With the second North American hard court swing leaving Cincinnati behind in a trail of dust and barrelling down on New York, it’s time we looked at some interesting storylines/questions emerging from the two masters 1000 tournaments played.
Will Federer’s back hold up?
Someone or something was bound to slow down the Fed Express at some point this season. Both connived to deny Federer a first Montreal title, two Sundays ago when a tweaked back and a dialed in Alexander Zverev, combined to defeat the Swiss in straight sets. He would go on to pull out of Cincinnati as a precautionary measure to get himself as ready as he can be for the final grand slam of the year. Federer’s back has been an increasing source of bother since 2013. It is the one vulnerable point in a body that has been otherwise unbreakable. It’ll be one to keep an eye on as Federer tries to win the U.S open for the first time this decade.
Can Nadal solidify his hold on #1?
Nadal’s run to number one is deserving in every way. He’s won a grand slam this year and three masters titles. He practically dominated the clay court swing and despite another disappointing showing at Wimbledon, he was the second-best player on the planet for the spring hard court swing. Yet you cannot deny the fact that he hasn’t done well come the summer/fall hard court swing later in the season and this year has been no different. Rafa is yet to win a title since becoming world number one. If Federer’s back holds up and the Swiss inevitably catches fire through a part of the season that has been historically productive, he will most likely wrestle the top spot from his eternal rival. He might downplay it, but ending the year at number one will be good for Rafa as he ventures further into the twilight zone of his career.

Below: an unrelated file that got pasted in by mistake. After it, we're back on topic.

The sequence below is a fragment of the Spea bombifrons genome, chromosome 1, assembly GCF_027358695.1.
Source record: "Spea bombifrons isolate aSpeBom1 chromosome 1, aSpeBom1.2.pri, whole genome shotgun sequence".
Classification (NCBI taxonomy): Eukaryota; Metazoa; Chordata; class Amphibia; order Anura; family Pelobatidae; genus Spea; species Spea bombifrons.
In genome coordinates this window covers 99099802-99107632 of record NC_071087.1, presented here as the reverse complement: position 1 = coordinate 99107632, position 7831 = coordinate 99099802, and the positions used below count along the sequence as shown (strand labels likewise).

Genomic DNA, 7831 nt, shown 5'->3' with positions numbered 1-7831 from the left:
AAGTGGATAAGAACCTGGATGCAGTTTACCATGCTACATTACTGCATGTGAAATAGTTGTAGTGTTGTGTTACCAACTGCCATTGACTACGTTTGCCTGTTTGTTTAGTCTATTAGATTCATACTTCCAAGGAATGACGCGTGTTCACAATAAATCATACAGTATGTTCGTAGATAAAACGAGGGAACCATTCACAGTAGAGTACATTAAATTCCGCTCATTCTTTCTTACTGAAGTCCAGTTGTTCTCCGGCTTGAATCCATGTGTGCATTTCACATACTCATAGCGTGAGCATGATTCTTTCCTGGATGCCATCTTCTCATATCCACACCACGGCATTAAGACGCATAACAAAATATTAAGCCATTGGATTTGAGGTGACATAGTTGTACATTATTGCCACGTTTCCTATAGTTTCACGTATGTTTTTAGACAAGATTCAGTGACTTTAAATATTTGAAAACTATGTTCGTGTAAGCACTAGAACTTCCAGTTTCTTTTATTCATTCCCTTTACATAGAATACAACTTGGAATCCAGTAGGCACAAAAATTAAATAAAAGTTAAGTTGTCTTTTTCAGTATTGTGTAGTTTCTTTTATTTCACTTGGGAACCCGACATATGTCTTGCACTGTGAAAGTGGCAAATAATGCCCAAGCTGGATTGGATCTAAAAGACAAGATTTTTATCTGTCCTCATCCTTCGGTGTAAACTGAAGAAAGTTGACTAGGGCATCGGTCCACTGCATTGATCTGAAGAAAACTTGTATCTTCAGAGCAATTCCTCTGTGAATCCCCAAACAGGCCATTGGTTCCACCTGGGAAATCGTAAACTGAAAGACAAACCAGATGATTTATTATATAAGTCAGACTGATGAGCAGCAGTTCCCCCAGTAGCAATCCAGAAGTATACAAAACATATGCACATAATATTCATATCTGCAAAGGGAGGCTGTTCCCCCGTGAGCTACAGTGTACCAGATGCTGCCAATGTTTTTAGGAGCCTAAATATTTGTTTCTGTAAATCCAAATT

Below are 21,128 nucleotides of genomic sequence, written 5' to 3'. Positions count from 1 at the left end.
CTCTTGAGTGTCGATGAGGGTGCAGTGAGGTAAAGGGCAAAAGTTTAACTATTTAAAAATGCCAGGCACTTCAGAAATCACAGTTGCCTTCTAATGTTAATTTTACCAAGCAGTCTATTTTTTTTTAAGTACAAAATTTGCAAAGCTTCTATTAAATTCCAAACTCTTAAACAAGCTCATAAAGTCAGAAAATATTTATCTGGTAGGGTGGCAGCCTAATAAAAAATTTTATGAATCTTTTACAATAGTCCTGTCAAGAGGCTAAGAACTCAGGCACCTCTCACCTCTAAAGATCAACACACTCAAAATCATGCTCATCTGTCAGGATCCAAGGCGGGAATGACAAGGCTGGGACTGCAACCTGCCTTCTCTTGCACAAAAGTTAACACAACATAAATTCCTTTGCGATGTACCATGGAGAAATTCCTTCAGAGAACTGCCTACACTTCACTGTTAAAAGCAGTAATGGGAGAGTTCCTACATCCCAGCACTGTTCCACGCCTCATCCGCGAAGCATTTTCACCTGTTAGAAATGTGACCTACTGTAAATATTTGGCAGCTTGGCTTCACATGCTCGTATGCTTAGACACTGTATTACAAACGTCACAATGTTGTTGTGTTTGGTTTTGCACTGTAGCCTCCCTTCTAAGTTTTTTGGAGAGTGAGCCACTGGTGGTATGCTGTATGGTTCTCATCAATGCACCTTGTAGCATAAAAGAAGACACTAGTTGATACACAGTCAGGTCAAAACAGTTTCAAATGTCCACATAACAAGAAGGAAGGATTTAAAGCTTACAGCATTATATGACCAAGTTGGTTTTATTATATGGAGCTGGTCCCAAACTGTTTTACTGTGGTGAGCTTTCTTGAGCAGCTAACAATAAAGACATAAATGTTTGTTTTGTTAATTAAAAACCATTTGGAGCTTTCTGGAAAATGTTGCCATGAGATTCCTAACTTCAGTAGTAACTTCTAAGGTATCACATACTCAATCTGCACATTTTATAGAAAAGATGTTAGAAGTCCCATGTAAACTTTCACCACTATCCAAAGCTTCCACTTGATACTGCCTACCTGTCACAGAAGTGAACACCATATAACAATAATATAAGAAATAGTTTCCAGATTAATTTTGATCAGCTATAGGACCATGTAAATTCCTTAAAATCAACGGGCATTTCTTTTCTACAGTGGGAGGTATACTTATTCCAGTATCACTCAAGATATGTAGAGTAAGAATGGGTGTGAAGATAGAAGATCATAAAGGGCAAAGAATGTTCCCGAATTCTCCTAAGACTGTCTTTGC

Dimitrov, Zverev, Kyrgios or someone else
This has been the fall of the next gen. Alexander Zverev and Dimitrov combined to sweep the two lead up Masters 1000 events and Nick Kyrgios comported himself well enough in Cincinnati to get people talking about his U.S Open title run chances. If there’s ever been a Grand Slam where the possibility of someone outside of the big four and Stanilas Wawrinka winning was at its highest, this year’s U.S Open is it. Novak Djokovic – a career hard court juggernaut – is missing in action. So is Stanilas Wawrinka. Kei Nishikori, the 2014 finalist in NewYork, is also out. Andy Murray did not play a lead-up tournament and will most likely head to NewYork with minimal expectations. Rafael Nadal hasn’t looked as formidable as he did in the early part of the season and there’s a cloud of doubt hanging over Roger Federer and his niggling back. Whether or not they take the chances presented to them is an entirely different matter. One thing is for sure. This is the biggest noise the fabled next gen has made. We’ll see if and how that translates to Grand Slam success, in a few weeks.
It’s Muguruza’s time
Garbine Muguruza has had a super summer/fall. She captured Wimbledon for her second grand slam title and proved she can win other titles by taking Cincinnati in superior fashion. The women have needed someone other than Serena Williams to step up and I believe Garbine is slowly proving herself to be that person. She’s got a game with a lovely blend of power and tact. One could say she’s a bit of Aga Radwanska, but with a lot more weapons. More importantly, her last three titles to date were on clay, grass and hard courts respectively. Talk about an all surface threat. I don’t see any other clear favorite in NewYork. Do you?
We Miss you, Vika
Remember when Victoria Azarenka won her second grand slam title, essentially playing the anti-hero? Her me against the world attitude has never made her a crowd favorite, but she’s handled it with – gasp – poise, and grace throughout her career. She might not always get the crowd affection but you can’t help but respect her strength of character or her game. It still stings to know that mishandling of personal affairs has made a life-bringing journey, a bit of a nightmare for Victoria with regards to her career. For perhaps the first time ever, the world is right behind Vika.
Starting tomorrow, we’ll begin taking a more in-depth look at the top ten men and women and their chances at the final Grand Slam of the year.